Freshmen orientation is for parents, too.
by Anne Vaccaro Brady
If you haven’t already, you’ll likely be visiting your student’s college for orientation this summer. Most schools charge a fee for this one- or two-day event. Here’s what you need to know.
Parent orientation Colleges design the program for students and parents, meaning you’ll also find yourself sitting in a classroom or auditorium, sometimes with your teen, but often without. Anticipate hearing about how to help your freshman’s transition to college, campus safety, navigating the various parts of the college’s website including the tuition payment page, what to expect on move-in day and even advice on parenting a college student.
Use this as an opportunity to ask any lingering questions, especially the ones your child might find embarrassing, because she won’t be sitting next to you this time.
Student orientation Soon after you arrive and check-in, your teen will meet up with a student orientation leader and be whisked off to start numerous activities, including placement tests, discussions on campus life, ice breaker social activities, another tour of campus and most importantly, creating a class schedule (probably without you).
Pre-orientation checklist Before you arrive, make sure your student:
- Arranges for AP scores to be sent to the college. When the College Board sends results of tests from this past May, they will include all previous scores.
- Orders transcripts for any transfer college credits as soon as they’re available.
- Takes required online placement tests.
- Reviews any other orientation requirements for his particular major.
By doing all this beforehand, your teen will experience fewer problems creating his class schedule.
Take notice while on campus Now that you know this is the college your student will attend in the fall, you should look around more closely.
- Scout out the ATMs on- and off-campus to find a bank with a location in your hometown area, too—this will save on withdrawal fees.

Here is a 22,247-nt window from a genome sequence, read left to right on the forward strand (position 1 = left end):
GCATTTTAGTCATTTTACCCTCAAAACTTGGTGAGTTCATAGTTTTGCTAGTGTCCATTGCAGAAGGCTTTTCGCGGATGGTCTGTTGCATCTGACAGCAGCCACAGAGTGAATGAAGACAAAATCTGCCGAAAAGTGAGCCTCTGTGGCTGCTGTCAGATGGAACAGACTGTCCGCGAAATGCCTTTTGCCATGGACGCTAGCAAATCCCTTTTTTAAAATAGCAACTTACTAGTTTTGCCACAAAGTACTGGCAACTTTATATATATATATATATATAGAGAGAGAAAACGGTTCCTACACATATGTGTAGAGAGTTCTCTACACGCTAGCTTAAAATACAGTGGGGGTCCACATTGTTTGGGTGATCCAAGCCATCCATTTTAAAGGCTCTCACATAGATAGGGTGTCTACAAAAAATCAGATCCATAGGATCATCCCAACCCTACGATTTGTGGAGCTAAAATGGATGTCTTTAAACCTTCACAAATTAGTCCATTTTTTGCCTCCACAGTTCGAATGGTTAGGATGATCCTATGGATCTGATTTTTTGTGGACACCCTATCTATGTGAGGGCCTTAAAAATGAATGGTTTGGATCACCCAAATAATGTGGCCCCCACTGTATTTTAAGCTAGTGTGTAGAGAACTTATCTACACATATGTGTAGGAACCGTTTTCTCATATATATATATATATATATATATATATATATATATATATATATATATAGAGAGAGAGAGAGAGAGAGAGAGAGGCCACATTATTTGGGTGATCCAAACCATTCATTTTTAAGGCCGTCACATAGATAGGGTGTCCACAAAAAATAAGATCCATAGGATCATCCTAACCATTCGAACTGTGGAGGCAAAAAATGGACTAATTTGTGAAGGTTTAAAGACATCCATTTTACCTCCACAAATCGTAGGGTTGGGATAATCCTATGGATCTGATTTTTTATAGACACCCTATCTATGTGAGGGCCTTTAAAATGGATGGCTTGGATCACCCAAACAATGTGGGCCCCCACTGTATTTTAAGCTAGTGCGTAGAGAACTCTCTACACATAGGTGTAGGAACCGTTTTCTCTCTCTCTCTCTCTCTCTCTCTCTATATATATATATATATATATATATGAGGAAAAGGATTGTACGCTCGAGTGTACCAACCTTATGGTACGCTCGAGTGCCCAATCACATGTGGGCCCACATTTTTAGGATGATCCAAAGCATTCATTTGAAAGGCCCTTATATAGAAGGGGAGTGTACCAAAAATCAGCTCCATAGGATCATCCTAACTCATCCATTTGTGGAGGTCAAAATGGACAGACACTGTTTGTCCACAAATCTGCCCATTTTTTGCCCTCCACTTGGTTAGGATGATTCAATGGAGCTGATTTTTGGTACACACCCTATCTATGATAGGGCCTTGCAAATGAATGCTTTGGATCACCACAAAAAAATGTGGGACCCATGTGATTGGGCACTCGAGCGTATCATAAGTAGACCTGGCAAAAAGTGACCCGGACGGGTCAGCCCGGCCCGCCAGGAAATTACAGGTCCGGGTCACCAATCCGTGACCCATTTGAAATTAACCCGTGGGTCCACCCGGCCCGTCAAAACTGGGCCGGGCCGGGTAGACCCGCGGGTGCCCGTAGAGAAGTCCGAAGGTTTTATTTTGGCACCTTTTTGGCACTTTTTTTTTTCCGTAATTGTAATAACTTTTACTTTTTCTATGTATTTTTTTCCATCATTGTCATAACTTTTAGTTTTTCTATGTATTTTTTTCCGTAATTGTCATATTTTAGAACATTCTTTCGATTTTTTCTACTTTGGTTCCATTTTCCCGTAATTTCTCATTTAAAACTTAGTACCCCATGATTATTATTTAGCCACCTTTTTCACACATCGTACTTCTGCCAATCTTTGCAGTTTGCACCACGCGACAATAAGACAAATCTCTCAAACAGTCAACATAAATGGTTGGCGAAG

- Check around for which discount department and big box stores are nearby—great places to stock up on missing items on move-in day as well as restock during Parents Weekend and other visits.
- If you plan to purchase a new computer for your teen, seriously consider buying it through the college which likely offers a discount on the machine and software, plus free or low-cost on-campus repairs. (Research the computer in advance to make sure you’re getting the best deal.)
- If you stay in a hotel at orientation, decide how much you like it and consider making a reservation for Parents Weekend now to avoid being shut out later.
- Explore restaurants because your freshman will want to eat anywhere but on-campus when you visit.
Orientation alternatives What I’ve outlined above is the typical orientation program offered by most colleges. Another option, usually given by smaller, liberal arts schools, involves a weeklong Outward Bound-type experience just before classes start. Students choose from a list of activities, then spend several days with other incoming freshmen sharing the experience, Mom and Dad not invited.
Post-orientation Lots of kids leave orientation declaring their love for their new school and anxious to begin college. Others don’t. My daughter, so excited before orientation, questioned her choice at the end. It turned out to be a normal case of nerves and she didn’t change her mind, ultimately.
Use this experience as a chance to start a conversation or two about college life, to address your teen’s concerns and answer whatever questions he has. You can also ask a few of your own. Keep those lines of communication open now so they stay that way later.
Share your advice and questions about college orientation in the comments section below.